Saturday, May 18, 2024

Author Agnew piles on the awards

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Leonie Agnew’s unpublished manuscript, ‘The Impossible Story of Hannah Kemp’ was the winner of the 2022 Storylines Tessa Duder Award. Times Photo Wayne Martin

Pakuranga author, Leonie Agnew’s unpublished manuscript, ‘The Impossible Story of Hannah Kemp’ was the winner of the 2022 Storylines Tessa Duder Award.

It also saw her awarded a contract with Walker Books.

Leonie says the idea for the manuscript came to her when she was sitting in the back of a Life Education bus with a class of school kids.

“It reminded me of a mobile library. I took out my pen and jotted down an outline for a story. Twelve years later I have a book!” says Leonie.

She has written five other titles in the meantime and a number of school readers.

This latest book saw her shift her focus to an older audience, writing a YA novel for the first time.

“It’s a work of magical realism and a homage to the power of books in our lives,” says Leonie.

In the manuscript, Hannah Kemp is dealing with a traumatic accident for which she was responsible.

Misunderstood and frustrated, Hannah escapes the disapproving glances in her small town by losing herself in books.

Hannah’s story changes when she meets Dylan, a boy who works in a bookstore, and a mysterious mobile library comes to town.

Every book on the bus contains true stories about local people, revealing an impossible collection of hidden secrets.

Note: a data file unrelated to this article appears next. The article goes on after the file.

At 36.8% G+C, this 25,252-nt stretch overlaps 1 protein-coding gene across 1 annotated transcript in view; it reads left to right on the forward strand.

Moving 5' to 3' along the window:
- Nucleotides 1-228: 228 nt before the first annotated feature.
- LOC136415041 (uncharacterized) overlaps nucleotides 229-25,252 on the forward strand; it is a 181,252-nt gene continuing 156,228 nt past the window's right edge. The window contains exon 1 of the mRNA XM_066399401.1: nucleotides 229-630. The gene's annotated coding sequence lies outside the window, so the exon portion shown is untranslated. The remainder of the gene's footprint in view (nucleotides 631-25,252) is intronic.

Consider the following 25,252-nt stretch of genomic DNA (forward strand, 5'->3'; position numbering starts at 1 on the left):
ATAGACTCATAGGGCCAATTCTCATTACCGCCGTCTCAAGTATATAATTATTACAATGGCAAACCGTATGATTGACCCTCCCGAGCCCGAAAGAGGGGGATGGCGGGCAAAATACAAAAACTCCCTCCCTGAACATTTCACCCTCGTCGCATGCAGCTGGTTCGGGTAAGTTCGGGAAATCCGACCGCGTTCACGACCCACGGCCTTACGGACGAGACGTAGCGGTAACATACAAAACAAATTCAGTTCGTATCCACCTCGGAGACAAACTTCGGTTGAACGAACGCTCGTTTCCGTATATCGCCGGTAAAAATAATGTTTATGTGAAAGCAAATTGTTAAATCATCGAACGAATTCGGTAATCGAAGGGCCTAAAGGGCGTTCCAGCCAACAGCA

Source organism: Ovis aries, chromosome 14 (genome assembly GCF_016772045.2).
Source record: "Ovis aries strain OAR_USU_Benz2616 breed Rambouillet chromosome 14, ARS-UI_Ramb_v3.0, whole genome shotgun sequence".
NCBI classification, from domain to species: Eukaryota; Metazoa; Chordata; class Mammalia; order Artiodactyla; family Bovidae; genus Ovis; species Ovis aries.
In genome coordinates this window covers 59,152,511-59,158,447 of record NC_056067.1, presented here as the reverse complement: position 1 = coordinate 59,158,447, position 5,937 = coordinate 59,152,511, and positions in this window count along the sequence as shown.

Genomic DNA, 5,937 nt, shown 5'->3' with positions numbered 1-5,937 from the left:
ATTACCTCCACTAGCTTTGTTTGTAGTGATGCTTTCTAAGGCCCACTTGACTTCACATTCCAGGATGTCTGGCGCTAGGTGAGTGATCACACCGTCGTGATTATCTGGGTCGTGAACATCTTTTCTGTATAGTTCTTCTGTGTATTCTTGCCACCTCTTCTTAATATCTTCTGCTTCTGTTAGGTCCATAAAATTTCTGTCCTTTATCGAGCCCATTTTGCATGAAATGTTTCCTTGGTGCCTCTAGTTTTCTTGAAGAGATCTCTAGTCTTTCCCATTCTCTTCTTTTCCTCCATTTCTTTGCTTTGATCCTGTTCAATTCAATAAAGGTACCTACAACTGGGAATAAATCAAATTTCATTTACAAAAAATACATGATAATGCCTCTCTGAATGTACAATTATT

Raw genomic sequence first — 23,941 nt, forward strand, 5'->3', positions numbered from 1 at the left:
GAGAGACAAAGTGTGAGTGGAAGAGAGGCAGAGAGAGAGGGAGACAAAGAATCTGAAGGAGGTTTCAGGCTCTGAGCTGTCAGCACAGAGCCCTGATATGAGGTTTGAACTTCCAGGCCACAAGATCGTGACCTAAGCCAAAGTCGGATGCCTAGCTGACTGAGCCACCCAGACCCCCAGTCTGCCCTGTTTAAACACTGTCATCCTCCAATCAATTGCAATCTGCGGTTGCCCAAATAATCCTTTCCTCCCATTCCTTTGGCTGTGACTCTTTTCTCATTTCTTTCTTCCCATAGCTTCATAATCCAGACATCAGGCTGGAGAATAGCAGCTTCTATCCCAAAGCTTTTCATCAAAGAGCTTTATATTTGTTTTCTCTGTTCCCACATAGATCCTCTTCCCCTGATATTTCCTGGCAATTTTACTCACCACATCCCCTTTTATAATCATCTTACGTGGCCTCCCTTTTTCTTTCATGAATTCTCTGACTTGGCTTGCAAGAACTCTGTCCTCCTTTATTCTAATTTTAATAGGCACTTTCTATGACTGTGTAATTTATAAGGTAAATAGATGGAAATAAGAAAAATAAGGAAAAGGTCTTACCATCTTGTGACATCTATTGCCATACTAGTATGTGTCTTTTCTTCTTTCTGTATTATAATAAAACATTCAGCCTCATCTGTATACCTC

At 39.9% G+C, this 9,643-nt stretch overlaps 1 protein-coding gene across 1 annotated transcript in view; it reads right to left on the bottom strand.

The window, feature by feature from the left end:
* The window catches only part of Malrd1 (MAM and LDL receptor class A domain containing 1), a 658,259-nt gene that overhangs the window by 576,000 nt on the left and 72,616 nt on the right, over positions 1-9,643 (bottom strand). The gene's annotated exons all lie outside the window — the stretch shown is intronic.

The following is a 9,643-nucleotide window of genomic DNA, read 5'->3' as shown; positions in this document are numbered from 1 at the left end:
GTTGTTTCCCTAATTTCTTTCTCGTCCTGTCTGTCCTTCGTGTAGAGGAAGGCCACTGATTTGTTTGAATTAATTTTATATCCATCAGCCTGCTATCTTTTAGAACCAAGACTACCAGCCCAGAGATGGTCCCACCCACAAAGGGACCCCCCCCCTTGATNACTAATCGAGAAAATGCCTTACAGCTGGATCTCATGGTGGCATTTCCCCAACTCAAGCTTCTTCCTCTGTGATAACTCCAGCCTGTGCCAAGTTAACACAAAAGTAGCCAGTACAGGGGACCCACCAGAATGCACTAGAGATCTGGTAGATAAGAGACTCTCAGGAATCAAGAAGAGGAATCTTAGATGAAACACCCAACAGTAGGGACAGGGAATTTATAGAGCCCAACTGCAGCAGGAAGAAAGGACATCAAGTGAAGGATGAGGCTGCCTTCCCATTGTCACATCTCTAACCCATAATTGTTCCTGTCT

Leonie Agnew (Right) pictured with Tessa Duder (Left).

Why does this library exist and where did it come from? Hannah isn’t sure she cares, not once she learns that information is power. Until, of course, she discovers her own book on the shelves … and her world suddenly turns upside down.

This includes two New Zealand Book Award for Children and Young Adults winners, with Leonie awarded the 2022 Wright Family Foundation Esther Glen Award for Junior Fiction for her last novel, The Memory Thief.

“The story has a modern context but also pulls on the classics such as Mary Shelley’s Frankenstein and Great Expectations by Charles Dickens.

“This book asks a lot of questions including what makes a person a monster and whether our origins absolve us of the moral responsibility for our actions.

“It also frames people as stories themselves and asks whether we are the authors of our own story, or whether we’re shaped by outside influences beyond our control,” says Leonie.

All the books that Hannah reads were ones Leonie studied at university or read herself as a child, so this story is also about her love of reading and the life-changing power of books.

In 2022, Leonie won the junior fiction prize at the New Zealand Book Awards for the second time.

Leonie has previously won the British David Fickling Master of the Inkpot prize, multiple Esther Glen awards, a national children’s choice award and more.

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